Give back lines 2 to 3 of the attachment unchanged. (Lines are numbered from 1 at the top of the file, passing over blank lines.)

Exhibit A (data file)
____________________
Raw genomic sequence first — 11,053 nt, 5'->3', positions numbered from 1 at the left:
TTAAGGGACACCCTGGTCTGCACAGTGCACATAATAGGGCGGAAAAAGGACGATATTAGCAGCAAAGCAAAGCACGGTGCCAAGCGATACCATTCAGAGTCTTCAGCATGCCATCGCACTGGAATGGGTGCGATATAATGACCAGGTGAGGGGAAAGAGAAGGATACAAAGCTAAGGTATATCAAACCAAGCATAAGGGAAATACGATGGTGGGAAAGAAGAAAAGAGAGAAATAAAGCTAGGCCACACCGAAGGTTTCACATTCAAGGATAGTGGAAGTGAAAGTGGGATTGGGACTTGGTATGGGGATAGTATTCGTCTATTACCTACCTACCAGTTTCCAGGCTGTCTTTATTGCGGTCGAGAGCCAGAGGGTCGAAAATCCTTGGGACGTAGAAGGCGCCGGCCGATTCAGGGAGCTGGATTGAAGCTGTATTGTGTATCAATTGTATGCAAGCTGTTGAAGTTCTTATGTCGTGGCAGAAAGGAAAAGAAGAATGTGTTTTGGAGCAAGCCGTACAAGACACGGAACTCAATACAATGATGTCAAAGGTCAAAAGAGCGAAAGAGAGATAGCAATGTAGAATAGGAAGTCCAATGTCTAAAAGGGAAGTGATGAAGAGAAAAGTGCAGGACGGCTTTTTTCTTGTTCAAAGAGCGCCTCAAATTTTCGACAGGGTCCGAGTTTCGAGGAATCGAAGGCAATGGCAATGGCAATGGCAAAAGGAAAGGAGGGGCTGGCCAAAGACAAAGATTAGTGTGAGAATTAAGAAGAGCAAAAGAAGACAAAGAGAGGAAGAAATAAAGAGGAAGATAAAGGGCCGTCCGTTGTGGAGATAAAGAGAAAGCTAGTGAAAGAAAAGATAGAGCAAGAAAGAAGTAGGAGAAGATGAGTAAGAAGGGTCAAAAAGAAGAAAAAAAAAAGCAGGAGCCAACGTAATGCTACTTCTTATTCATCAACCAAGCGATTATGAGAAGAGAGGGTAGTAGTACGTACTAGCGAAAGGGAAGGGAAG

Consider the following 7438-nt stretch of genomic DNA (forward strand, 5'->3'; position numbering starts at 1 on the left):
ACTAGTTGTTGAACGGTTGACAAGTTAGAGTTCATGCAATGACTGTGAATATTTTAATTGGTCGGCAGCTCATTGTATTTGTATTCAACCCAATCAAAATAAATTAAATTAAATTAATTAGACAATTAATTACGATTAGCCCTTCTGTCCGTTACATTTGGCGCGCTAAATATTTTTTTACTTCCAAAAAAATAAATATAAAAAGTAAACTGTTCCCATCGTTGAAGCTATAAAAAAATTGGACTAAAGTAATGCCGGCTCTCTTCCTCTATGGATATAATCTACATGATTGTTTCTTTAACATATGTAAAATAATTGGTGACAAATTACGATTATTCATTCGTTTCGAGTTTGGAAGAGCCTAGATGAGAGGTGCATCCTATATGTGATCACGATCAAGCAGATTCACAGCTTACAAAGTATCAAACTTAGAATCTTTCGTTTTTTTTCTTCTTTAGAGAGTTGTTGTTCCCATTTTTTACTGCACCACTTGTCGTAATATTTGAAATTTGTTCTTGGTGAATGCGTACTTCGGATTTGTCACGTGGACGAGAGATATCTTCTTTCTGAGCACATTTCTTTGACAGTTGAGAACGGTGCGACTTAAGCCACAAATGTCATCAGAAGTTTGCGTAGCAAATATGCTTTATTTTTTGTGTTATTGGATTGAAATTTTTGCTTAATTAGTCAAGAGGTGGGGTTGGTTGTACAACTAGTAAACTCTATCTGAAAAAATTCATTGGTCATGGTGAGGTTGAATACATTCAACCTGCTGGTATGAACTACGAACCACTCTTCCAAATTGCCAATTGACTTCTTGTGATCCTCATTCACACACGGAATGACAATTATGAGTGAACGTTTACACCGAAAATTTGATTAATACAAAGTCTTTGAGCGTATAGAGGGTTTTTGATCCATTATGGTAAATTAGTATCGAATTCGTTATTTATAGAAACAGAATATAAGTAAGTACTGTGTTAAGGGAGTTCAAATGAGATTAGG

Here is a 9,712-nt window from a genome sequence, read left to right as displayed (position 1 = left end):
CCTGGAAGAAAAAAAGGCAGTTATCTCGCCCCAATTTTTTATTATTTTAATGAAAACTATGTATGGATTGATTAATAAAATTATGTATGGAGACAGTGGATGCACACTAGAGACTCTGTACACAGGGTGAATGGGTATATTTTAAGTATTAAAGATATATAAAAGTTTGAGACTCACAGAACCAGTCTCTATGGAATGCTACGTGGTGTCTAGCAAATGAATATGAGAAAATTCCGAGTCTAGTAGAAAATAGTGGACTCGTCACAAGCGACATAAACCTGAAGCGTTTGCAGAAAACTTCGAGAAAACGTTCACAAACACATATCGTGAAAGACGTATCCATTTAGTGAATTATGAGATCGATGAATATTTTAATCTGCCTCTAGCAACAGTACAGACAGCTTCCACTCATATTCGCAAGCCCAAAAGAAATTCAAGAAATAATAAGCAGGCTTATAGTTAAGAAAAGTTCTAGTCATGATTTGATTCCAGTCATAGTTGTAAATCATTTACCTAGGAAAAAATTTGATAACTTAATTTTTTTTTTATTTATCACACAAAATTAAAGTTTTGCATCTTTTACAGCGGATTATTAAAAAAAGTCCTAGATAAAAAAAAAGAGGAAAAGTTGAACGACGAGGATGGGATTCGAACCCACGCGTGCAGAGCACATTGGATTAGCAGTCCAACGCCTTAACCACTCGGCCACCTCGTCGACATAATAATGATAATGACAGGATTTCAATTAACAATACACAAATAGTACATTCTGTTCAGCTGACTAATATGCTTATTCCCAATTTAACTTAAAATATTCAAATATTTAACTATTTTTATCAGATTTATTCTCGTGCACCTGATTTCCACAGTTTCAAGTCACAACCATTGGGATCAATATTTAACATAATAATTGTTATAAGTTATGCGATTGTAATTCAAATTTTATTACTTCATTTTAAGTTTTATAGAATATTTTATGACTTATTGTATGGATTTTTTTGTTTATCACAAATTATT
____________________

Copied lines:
TTAAGGGACACCCTGGTCTGCACAGTGCACATAATAGGGCGGAAAAAGGACGATATTAGCAGCAAAGCAAAGCACGGTGCCAAGCGATACCATTCAGAGTCTTCAGCATGCCATCGCACTGGAATGGGTGCGATATAATGACCAGGTGAGGGGAAAGAGAAGGATACAAAGCTAAGGTATATCAAACCAAGCATAAGGGAAATACGATGGTGGGAAAGAAGAAAAGAGAGAAATAAAGCTAGGCCACACCGAAGGTTTCACATTCAAGGATAGTGGAAGTGAAAGTGGGATTGGGACTTGGTATGGGGATAGTATTCGTCTATTACCTACCTACCAGTTTCCAGGCTGTCTTTATTGCGGTCGAGAGCCAGAGGGTCGAAAATCCTTGGGACGTAGAAGGCGCCGGCCGATTCAGGGAGCTGGATTGAAGCTGTATTGTGTATCAATTGTATGCAAGCTGTTGAAGTTCTTATGTCGTGGCAGAAAGGAAAAGAAGAATGTGTTTTGGAGCAAGCCGTACAAGACACGGAACTCAATACAATGATGTCAAAGGTCAAAAGAGCGAAAGAGAGATAGCAATGTAGAATAGGAAGTCCAATGTCTAAAAGGGAAGTGATGAAGAGAAAAGTGCAGGACGGCTTTTTTCTTGTTCAAAGAGCGCCTCAAATTTTCGACAGGGTCCGAGTTTCGAGGAATCGAAGGCAATGGCAATGGCAATGGCAAAAGGAAAGGAGGGGCTGGCCAAAGACAAAGATTAGTGTGAGAATTAAGAAGAGCAAAAGAAGACAAAGAGAGGAAGAAATAAAGAGGAAGATAAAGGGCCGTCCGTTGTGGAGATAAAGAGAAAGCTAGTGAAAGAAAAGATAGAGCAAGAAAGAAGTAGGAGAAGATGAGTAAGAAGGGTCAAAAAGAAGAAAAAAAAAAGCAGGAGCCAACGTAATGCTACTTCTTATTCATCAACCAAGCGATTATGAGAAGAGAGGGTAGTAGTACGTACTAGCGAAAGGGAAGGGAAG

Consider the following 7438-nt stretch of genomic DNA (forward strand, 5'->3'; position numbering starts at 1 on the left):